And he showed me a pure river of water of life, clear as crystal, proceeding from the throne of God and of the Lamb. In the middle of its street, and on either side of the river, was the tree of life, which bore twelve fruits, each tree yielding its fruit every month. The leaves of the tree were for the healing of the nations. And there shall be no more curse, but the throne of God and of the Lamb shall be in it, and His servants shall serve Him. They shall see His face, and His name shall be on their foreheads. There shall be no night there: They need no lamp nor light of the sun, for the Lord God gives them light. And they shall reign forever and ever.

October 22, 2009

The greatest contentment

In the late sixties I had two children, a farm with a garden, and for a few months, less than $10 a week to spend on groceries. I don’t remember envying people with money. I do remember the kindness of those who slipped care packages into my pantry and the neighbor who bought me a hunting license and the venison to go with it.

Those days are long gone, but that experience made a lasting impression. I learned that God takes care of His people, and that happiness is not found in having money or things. I also learned that people can survive on garden veggies plus macaroni and cheese!

My devotional reading is again in James. He writes about the purpose of trials and how they produce the fruit of patient endurance in Christians. He says to ask God for wisdom, not doubting that He cares and will give it, and not relying on my own ideas. He also hints that I should not rely on money.

Let the lowly brother glory in his exaltation, but the rich in his humiliation, because as a flower of the field he will pass away. For no sooner has the sun risen with a burning heat than it withers the grass; its flower falls, and its beautiful appearance perishes. So the rich man also will fade away in his pursuits. (James 1:9-11)
Some think that the “rich” is a wealthy brother in Christ. Others say it is merely a rich person whom Christians might envy, and that a poor Christian can console himself that all meet the same fate (death) and that great leveler of humanity will show that riches do not make any difference when it comes to eternal matters.

The words indicate that the rich can “glory . . . in his humiliation” which seems to indicate that he is a believer and that both the rich and the poor have the same thing in which to glory — they both need God because both will die, and money has nothing to do with that fact.

When I was without, I learned that God cares for me. Now that situation has moved toward the other end of things, the lessons remain in my heart. I’m thinking that if someone was born into money, they would need to experience a humbling process to learn the same lesson —  that true contentment is about God’s grace and not material possessions.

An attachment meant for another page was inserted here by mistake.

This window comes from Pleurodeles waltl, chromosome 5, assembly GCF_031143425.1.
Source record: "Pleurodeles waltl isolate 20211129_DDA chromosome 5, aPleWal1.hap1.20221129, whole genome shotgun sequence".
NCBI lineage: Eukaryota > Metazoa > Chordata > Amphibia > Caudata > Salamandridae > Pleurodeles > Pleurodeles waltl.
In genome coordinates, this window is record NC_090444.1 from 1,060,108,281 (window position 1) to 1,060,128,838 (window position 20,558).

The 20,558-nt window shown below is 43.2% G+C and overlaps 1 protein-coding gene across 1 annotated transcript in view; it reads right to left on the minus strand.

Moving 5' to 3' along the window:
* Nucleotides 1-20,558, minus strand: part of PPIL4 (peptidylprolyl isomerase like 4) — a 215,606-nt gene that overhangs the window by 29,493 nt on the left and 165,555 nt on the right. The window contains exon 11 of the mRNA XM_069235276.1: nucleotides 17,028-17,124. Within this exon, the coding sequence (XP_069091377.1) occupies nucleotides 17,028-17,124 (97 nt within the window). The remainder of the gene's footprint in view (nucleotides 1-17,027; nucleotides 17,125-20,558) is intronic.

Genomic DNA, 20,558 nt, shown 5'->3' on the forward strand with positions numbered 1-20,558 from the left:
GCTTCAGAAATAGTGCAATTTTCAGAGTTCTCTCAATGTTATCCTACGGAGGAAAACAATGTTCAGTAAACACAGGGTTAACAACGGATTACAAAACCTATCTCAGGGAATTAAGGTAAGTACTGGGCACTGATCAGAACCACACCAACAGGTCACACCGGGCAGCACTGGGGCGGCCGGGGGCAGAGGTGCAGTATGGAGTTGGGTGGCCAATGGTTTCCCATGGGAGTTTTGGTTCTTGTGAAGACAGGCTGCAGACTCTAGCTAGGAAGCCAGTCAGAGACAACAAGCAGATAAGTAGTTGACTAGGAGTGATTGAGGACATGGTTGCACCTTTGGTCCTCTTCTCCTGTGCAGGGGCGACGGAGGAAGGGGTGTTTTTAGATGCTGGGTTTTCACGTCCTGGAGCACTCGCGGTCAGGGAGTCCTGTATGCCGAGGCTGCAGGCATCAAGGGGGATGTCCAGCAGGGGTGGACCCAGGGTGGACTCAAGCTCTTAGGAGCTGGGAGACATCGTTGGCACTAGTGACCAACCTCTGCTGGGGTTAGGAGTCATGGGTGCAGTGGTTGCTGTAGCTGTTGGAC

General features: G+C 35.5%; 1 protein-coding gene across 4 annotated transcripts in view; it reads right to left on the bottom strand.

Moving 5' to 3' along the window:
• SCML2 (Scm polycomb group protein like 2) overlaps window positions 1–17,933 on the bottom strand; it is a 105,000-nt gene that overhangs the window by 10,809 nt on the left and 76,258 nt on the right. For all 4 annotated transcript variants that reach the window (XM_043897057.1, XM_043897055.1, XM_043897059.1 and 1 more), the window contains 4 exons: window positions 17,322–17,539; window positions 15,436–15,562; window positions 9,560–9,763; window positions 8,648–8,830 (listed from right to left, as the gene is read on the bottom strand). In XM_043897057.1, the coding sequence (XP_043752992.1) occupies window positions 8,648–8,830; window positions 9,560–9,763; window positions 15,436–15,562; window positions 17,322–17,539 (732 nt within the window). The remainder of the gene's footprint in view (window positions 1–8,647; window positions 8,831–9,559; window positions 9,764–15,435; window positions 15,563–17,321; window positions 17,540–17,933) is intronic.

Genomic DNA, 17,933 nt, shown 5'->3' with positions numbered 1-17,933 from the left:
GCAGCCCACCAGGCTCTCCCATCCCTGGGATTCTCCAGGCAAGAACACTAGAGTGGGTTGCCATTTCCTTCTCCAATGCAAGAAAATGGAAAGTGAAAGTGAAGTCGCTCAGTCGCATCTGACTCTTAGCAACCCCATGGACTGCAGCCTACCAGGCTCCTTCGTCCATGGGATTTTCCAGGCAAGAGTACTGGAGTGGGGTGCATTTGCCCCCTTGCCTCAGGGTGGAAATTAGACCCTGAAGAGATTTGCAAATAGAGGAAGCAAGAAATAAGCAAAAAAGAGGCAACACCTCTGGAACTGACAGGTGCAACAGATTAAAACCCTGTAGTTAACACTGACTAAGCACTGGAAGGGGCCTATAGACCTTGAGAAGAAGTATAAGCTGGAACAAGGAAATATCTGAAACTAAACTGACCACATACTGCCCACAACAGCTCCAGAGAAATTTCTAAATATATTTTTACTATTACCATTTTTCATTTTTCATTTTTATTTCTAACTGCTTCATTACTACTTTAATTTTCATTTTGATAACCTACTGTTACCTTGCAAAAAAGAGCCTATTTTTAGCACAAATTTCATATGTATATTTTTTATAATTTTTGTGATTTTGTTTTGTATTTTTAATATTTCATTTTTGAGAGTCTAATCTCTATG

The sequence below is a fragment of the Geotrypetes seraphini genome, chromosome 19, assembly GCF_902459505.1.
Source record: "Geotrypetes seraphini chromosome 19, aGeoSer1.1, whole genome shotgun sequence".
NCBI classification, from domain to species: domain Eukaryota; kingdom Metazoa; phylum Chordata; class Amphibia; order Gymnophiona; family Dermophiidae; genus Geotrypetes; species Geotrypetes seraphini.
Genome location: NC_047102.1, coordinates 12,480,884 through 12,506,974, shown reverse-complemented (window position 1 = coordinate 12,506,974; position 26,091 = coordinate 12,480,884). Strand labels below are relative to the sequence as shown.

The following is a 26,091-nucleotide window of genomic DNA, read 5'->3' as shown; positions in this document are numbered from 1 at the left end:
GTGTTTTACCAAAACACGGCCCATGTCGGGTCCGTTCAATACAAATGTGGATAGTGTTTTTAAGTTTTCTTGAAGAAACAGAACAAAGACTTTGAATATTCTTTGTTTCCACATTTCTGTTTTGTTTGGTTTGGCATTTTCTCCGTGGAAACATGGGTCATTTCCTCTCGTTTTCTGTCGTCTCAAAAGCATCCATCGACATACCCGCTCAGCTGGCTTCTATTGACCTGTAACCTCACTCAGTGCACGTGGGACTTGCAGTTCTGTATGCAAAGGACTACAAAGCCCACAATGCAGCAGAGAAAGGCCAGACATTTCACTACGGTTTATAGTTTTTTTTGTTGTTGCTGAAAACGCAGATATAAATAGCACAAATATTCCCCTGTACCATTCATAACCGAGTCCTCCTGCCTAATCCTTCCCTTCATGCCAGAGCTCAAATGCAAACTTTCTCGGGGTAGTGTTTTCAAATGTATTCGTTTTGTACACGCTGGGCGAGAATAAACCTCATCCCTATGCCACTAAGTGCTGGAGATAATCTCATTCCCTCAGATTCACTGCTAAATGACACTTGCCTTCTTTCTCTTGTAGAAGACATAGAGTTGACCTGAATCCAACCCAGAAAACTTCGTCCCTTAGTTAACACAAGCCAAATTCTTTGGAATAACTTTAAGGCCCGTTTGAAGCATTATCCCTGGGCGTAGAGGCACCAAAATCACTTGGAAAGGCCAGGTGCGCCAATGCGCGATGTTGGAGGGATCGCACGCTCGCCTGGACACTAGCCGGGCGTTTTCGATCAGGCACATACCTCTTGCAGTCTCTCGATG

As today’s reading says, trials humble everyone to the same level of dependency on God because money cannot buy anyone out of anything but economic problems. If I lost a child or my husband, it would not matter how much money I have. Cash cannot help in a trial like that, nor in many other difficulties.

There are lessons in life, whether poor or rich, that God uses to teach His people to humbly recognize that He is our source and resource. Without Him, money might produce a life of outward ease, but I know from experience that the greater contentment comes through knowing that He loves and cares for me.

Painting: "Contentment" by Marion Coltman

October 21, 2009

True riches

Sophie Tucker supposedly said, “I've been rich and I’ve been poor — and believe me, rich is better.”

I’ve been poor and, compared to those days of pennies rather than dollars, I am much better off financially. But is “better” a good description of the differences between the two? The person who has always been poor might think riches are better, but in all honesty, I’m thinking that having more money might be described as “easier” rather than “better.”

James writes about trials and how a person can rejoice in them because God uses them as tests of faith to reveal faith and produce maturity, particularly patient endurance. Struggling without enough money is a test of faith, but I know now that having money is also a test.

Let the lowly brother glory in his exaltation, but the rich in his humiliation, because as a flower of the field he will pass away. For no sooner has the sun risen with a burning heat than it withers the grass; its flower falls, and its beautiful appearance perishes. So the rich man also will fade away in his pursuits. (James 1:9-11)
As if being told to rejoice in trials wasn’t extreme, James says here that a poor man is actually experiencing exaltation. Trials are God at work, and if a Christian realizes this, they also can rejoice in the trial of poverty.

Right away I feel guilty writing those words. I am content and not poor. How can I say that poverty is something positive? Particularly from my perspective? The liberation theologists would burn me at the stake for such an idea. But here it is. The Bible says that lowly people (in this context, it means poor folks) can glory in their exaltation.